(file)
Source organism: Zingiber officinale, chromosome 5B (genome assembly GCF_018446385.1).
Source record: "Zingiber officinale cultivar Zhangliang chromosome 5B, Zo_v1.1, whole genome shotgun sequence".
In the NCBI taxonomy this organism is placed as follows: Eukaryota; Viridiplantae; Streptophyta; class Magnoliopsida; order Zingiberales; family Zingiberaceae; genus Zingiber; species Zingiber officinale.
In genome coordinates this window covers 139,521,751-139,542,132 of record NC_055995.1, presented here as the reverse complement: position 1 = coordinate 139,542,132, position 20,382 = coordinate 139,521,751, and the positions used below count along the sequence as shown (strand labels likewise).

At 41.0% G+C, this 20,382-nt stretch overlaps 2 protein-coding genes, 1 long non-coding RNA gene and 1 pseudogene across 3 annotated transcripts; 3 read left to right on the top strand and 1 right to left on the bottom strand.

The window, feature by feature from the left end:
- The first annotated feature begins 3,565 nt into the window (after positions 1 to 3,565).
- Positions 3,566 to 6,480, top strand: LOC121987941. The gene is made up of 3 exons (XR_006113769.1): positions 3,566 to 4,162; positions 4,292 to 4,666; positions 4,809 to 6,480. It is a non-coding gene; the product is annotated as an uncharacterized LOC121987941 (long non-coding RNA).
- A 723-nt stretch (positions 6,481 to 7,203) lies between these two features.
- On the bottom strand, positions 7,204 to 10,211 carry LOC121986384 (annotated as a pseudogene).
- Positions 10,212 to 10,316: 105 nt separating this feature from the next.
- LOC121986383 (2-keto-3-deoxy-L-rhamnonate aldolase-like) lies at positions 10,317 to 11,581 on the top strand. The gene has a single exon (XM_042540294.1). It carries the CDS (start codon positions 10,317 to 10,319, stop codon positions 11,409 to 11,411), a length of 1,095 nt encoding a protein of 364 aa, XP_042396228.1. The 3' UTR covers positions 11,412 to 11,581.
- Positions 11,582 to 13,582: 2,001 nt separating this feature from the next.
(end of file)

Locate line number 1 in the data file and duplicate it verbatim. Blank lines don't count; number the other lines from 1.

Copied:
Source organism: Zingiber officinale, chromosome 5B (genome assembly GCF_018446385.1).